The bookstore that became an unofficial community center for LGBT Atlanta and also attracted visitors from around the world to its landmark location in the heart of Midtown officially closed today. Outwrite Bookstore & Coffeehouse will not reopen and is filing for bankruptcy.
In an interview Wednesday morning, owner Philip Rafshoon said he knew it was a long shot that the store located at the corner of 10th Street and Piedmont Avenue would find a place to relocate because of the financial duress the LGBT bookstore has faced over the past five years.
Rafshoon said the hardest part of knowing Atlanta would no longer have an LGBT bookstore like Outwrite was that it leaves a void in the city where gay, lesbian, bisexual and transgender people can come to be safe and gather — and buy books targeted especially to them.
[Updated] Outwrite Bookstore closes permanently; will not relocate
In an interview at the store, Rafshoon, fighting back tears, said he thought Outwrite had a bit more time before it closed. He said he is filing for bankruptcy today.
“It’s been a great run, but we’re closed for businesss. For good. We’re not able to relocate. We thought we could,” he said. “It just didn’t come together. it was a long shot to begin with and we wanted to cling to hope that we could find new place.
“We’re in a big financial hole that it’s just impossible to come out of. This morning we’ll be filing for bankruptcy and Outwrite as a company will cease to exist,” he explained.
Rafshoon’s partner, Robert Gaul, sat with Rafshoon; both were teary.
On Tuesday, the store held its “Last Tango” and Rafshoon indicated he had no news about the store’s fate to share. Watch video of Rafshoon speaking at “Last Tango” here.
At the “Last Tango” event, Atlanta City Councilmember Alex Wan presented Rafshoon with a proclamation signed by the entire council thanking him and Outwrite for its support of the community, noting it has been a landmark for LGBT people. View a photo album of the event here.
“I’m sad,” Rafshoon said. “I’m fairly emotional, but you know, it’s been a battle we’ve been fighting for about five years.I think just harder knowing what its going to do the community.”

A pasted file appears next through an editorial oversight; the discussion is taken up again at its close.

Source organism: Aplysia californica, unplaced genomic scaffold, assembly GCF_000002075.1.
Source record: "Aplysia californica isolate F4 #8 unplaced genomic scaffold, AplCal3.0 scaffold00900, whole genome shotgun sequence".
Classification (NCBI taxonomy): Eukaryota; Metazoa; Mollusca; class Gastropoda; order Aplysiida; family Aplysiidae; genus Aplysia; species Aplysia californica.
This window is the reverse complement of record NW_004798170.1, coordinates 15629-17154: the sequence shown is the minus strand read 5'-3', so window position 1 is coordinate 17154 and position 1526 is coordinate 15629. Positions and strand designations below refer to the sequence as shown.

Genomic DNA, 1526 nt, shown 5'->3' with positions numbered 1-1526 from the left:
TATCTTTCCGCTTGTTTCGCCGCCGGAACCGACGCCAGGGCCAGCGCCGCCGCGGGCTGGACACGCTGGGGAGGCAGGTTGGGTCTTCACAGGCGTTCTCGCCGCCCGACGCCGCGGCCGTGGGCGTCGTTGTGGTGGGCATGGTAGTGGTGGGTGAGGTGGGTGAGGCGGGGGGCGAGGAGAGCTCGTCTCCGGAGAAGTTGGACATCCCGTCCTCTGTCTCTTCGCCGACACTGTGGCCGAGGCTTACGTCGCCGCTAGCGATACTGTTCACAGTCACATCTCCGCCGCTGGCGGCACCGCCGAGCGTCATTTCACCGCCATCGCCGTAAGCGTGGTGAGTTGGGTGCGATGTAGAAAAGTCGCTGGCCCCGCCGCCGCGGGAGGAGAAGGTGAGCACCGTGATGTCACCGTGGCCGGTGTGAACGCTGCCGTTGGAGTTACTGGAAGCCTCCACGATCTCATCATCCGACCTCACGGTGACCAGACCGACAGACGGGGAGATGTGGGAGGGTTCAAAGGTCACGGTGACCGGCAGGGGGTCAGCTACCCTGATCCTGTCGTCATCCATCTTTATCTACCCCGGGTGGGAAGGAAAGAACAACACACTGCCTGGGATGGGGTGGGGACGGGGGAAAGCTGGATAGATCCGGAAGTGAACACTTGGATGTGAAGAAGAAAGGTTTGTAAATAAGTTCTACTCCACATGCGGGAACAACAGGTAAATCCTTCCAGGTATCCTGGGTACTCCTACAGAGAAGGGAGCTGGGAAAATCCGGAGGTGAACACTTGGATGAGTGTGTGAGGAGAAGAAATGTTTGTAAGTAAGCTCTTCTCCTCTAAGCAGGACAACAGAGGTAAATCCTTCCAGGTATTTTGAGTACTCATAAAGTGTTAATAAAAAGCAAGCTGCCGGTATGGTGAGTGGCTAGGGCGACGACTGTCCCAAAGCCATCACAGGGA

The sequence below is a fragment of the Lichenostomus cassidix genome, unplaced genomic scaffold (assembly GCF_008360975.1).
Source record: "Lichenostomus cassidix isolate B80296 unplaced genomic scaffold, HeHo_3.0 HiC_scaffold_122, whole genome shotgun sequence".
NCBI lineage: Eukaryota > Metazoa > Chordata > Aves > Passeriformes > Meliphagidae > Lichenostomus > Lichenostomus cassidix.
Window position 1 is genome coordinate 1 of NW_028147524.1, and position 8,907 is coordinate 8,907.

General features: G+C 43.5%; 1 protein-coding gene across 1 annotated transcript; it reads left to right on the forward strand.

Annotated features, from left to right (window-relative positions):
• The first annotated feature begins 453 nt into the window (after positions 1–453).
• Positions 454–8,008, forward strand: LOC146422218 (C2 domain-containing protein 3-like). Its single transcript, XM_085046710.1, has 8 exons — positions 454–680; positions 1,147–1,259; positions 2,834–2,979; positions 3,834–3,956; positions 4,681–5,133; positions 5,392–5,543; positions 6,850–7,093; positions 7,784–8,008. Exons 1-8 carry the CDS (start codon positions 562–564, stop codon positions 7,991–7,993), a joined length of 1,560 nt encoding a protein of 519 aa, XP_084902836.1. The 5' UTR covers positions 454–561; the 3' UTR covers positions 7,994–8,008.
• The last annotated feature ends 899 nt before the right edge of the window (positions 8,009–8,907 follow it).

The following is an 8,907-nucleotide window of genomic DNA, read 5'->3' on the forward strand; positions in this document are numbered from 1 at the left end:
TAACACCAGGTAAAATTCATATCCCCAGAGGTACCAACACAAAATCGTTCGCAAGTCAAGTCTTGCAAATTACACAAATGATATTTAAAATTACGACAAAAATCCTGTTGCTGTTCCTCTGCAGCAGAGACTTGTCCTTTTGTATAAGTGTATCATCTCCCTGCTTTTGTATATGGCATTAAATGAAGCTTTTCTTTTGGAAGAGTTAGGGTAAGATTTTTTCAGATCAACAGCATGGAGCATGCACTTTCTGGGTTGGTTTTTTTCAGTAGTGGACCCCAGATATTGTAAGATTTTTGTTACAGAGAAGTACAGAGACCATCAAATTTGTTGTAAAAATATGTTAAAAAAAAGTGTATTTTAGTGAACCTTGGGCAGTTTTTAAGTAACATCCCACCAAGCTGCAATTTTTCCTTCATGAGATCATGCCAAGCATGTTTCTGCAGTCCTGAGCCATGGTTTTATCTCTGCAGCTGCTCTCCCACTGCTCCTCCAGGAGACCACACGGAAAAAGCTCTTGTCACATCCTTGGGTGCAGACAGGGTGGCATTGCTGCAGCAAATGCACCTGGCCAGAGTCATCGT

Rafshoon announced in November the store would have to move because the rent was too high at its prime Midtown corner. He announced plans to relocate, even starting a Save Outwrite Books campaign.
It wasn’t enough, Rafshoon admitted.
“In the past nine months, as we first started talking about our financial problems, we have heard from so many, people who talked out how important the store has been to them. That it was the reason why they come to Atlanta, or moved to Atlanta,” Rafshoon said.
“We know this is a light to so many people in very, very red state — in a very red part of the country — and is one of the things that makes Atlanta great,” he added. “That’s been the hardest thing.”
“We had to stay positive,” Rafshoon said, adding he learned last week that the landlord wanted the business out of the store by today.
“I’m sure I’ll be fine doing something in the future. I’d love to do it all over again and learn from my mistakes, but I’m very proud of what we did here. We did this for 18 years,” he said. “I think we had a pretty good run for a place people couldn’t say happen.”
Rafshoon’s letter to the community, also taped on the windows of the store, states:
Dear Outwrite Community,
We regret to inform you that effective January 26, 2012, Outwrite Bookstore and Coffeehouse is closed for business. For over 18 years, we have been privileged to serve Atlanta residents and welcome visitors from across America and around the world. We sincerely thank you for your patronage.
As an independent bookstore and coffeehouse focused on the LGBT community, Outwrite has served as a symbol of strength and diversity in this city; and we have helped create a vibrant, pedestrian environment in Midtown. Our community has made an incredible amount of progress in the past 18 years and we are proud to have been part of that progress.
Since we shared our financial struggles with you nine months ago, we have been very encouraged by the strong show of support. We have listened to your insights and your desire for us to stay in business. So many of you have generously stepped up, shared your ideas and volunteered your time in an effort to transform Outwrite to meet the changing needs of our customers and our community.
Unfortunately, we have run out of time and money to make that transformation. We have examined and exhausted all possibilities for continuing this company given our financial situation.
All of us at Outwrite believe in the strength of our community and you will continue to see us working to strengthen and enrich it. While it is a challenging economy and the bookselling industry is rapidly evolving, there is still a need for neighborhoods with a strong LGBT presence and independent bookstores serving communities throughout the world.
Thanks to all of you who made Outwrite the special place it has been over the past 18 years. Thank you to all who came in on a regular basis, showing your commitment to supporting independent, local businesses. And thank you to all of the authors, poets, artists, musicians, volunteers, and activists, who have entertained, educated and energized us: your contributions have highlighted the strength, beauty, vitality, and creativity of our lives and changed the face of Atlanta. Thank you for making our community a better place.